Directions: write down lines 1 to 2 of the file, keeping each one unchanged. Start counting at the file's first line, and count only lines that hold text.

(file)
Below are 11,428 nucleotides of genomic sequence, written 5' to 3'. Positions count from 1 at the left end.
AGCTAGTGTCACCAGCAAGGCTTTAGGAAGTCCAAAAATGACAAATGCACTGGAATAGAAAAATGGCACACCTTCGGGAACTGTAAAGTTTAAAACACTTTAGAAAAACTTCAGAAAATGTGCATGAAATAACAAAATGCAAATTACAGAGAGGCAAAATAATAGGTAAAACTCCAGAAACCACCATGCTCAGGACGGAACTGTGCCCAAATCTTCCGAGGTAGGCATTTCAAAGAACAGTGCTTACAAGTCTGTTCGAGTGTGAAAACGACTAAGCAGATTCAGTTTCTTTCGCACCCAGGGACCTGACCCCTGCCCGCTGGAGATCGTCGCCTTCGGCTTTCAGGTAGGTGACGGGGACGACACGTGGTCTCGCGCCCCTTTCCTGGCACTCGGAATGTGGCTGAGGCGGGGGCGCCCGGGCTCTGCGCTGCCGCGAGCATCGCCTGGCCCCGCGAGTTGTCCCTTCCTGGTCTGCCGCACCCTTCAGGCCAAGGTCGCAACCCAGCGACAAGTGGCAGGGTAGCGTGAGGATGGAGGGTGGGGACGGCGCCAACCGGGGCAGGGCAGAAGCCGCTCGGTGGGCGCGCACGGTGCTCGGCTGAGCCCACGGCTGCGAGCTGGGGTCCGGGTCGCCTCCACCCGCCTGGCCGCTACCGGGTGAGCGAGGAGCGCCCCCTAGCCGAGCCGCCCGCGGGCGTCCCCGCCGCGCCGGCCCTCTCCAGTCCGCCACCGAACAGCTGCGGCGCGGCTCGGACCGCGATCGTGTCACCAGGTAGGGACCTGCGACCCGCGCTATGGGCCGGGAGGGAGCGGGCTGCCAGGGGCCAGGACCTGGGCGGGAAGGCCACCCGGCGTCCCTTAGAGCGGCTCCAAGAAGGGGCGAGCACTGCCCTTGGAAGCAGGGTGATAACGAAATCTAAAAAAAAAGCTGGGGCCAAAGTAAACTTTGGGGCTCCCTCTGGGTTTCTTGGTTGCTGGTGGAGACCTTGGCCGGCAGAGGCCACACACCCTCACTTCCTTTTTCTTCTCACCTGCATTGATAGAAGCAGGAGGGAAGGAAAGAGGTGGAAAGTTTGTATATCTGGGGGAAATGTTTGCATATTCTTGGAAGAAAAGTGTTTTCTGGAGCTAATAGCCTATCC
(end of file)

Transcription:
Below are 11,428 nucleotides of genomic sequence, written 5' to 3'. Positions count from 1 at the left end.
AGCTAGTGTCACCAGCAAGGCTTTAGGAAGTCCAAAAATGACAAATGCACTGGAATAGAAAAATGGCACACCTTCGGGAACTGTAAAGTTTAAAACACTTTAGAAAAACTTCAGAAAATGTGCATGAAATAACAAAATGCAAATTACAGAGAGGCAAAATAATAGGTAAAACTCCAGAAACCACCATGCTCAGGACGGAACTGTGCCCAAATCTTCCGAGGTAGGCATTTCAAAGAACAGTGCTTACAAGTCTGTTCGAGTGTGAAAACGACTAAGCAGATTCAGTTTCTTTCGCACCCAGGGACCTGACCCCTGCCCGCTGGAGATCGTCGCCTTCGGCTTTCAGGTAGGTGACGGGGACGACACGTGGTCTCGCGCCCCTTTCCTGGCACTCGGAATGTGGCTGAGGCGGGGGCGCCCGGGCTCTGCGCTGCCGCGAGCATCGCCTGGCCCCGCGAGTTGTCCCTTCCTGGTCTGCCGCACCCTTCAGGCCAAGGTCGCAACCCAGCGACAAGTGGCAGGGTAGCGTGAGGATGGAGGGTGGGGACGGCGCCAACCGGGGCAGGGCAGAAGCCGCTCGGTGGGCGCGCACGGTGCTCGGCTGAGCCCACGGCTGCGAGCTGGGGTCCGGGTCGCCTCCACCCGCCTGGCCGCTACCGGGTGAGCGAGGAGCGCCCCCTAGCCGAGCCGCCCGCGGGCGTCCCCGCCGCGCCGGCCCTCTCCAGTCCGCCACCGAACAGCTGCGGCGCGGCTCGGACCGCGATCGTGTCACCAGGTAGGGACCTGCGACCCGCGCTATGGGCCGGGAGGGAGCGGGCTGCCAGGGGCCAGGACCTGGGCGGGAAGGCCACCCGGCGTCCCTTAGAGCGGCTCCAAGAAGGGGCGAGCACTGCCCTTGGAAGCAGGGTGATAACGAAATCTAAAAAAAAAGCTGGGGCCAAAGTAAACTTTGGGGCTCCCTCTGGGTTTCTTGGTTGCTGGTGGAGACCTTGGCCGGCAGAGGCCACACACCCTCACTTCCTTTTTCTTCTCACCTGCATTGATAGAAGCAGGAGGGAAGGAAAGAGGTGGAAAGTTTGTATATCTGGGGGAAATGTTTGCATATTCTTGGAAGAAAAGTGTTTTCTGGAGCTAATAGCCTATCC